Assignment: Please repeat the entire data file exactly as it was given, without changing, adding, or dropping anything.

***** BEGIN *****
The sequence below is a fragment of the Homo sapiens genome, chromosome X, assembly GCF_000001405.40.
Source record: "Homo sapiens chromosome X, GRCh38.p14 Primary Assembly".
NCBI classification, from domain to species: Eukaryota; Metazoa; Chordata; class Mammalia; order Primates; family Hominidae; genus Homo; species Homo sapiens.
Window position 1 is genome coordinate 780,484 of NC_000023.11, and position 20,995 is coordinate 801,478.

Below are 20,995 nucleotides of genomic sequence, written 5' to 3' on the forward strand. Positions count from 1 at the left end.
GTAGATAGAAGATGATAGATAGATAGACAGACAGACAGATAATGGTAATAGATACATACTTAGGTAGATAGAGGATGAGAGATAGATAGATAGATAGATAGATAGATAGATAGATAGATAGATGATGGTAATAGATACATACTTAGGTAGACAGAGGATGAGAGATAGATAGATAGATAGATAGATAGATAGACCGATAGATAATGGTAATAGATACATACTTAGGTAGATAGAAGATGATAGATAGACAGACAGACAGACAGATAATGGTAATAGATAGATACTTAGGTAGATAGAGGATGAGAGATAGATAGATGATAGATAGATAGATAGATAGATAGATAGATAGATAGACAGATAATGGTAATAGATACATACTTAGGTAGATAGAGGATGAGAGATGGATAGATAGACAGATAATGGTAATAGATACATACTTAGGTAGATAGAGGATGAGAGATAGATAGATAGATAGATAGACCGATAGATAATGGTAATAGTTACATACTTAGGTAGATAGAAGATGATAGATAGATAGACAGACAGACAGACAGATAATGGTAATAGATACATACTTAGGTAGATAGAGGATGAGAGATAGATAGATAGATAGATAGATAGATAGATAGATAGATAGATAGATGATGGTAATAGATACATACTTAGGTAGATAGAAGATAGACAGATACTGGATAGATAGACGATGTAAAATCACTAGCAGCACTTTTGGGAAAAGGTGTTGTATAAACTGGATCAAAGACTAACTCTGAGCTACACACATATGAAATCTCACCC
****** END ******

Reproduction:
The sequence below is a fragment of the Homo sapiens genome, chromosome X, assembly GCF_000001405.40.
Source record: "Homo sapiens chromosome X, GRCh38.p14 Primary Assembly".
NCBI classification, from domain to species: Eukaryota; Metazoa; Chordata; class Mammalia; order Primates; family Hominidae; genus Homo; species Homo sapiens.
Window position 1 is genome coordinate 780,484 of NC_000023.11, and position 20,995 is coordinate 801,478.

Below are 20,995 nucleotides of genomic sequence, written 5' to 3' on the forward strand. Positions count from 1 at the left end.
GTAGATAGAAGATGATAGATAGATAGACAGACAGACAGATAATGGTAATAGATACATACTTAGGTAGATAGAGGATGAGAGATAGATAGATAGATAGATAGATAGATAGATAGATAGATAGATGATGGTAATAGATACATACTTAGGTAGACAGAGGATGAGAGATAGATAGATAGATAGATAGATAGATAGACCGATAGATAATGGTAATAGATACATACTTAGGTAGATAGAAGATGATAGATAGACAGACAGACAGACAGATAATGGTAATAGATAGATACTTAGGTAGATAGAGGATGAGAGATAGATAGATGATAGATAGATAGATAGATAGATAGATAGATAGATAGACAGATAATGGTAATAGATACATACTTAGGTAGATAGAGGATGAGAGATGGATAGATAGACAGATAATGGTAATAGATACATACTTAGGTAGATAGAGGATGAGAGATAGATAGATAGATAGATAGACCGATAGATAATGGTAATAGTTACATACTTAGGTAGATAGAAGATGATAGATAGATAGACAGACAGACAGACAGATAATGGTAATAGATACATACTTAGGTAGATAGAGGATGAGAGATAGATAGATAGATAGATAGATAGATAGATAGATAGATAGATAGATGATGGTAATAGATACATACTTAGGTAGATAGAAGATAGACAGATACTGGATAGATAGACGATGTAAAATCACTAGCAGCACTTTTGGGAAAAGGTGTTGTATAAACTGGATCAAAGACTAACTCTGAGCTACACACATATGAAATCTCACCC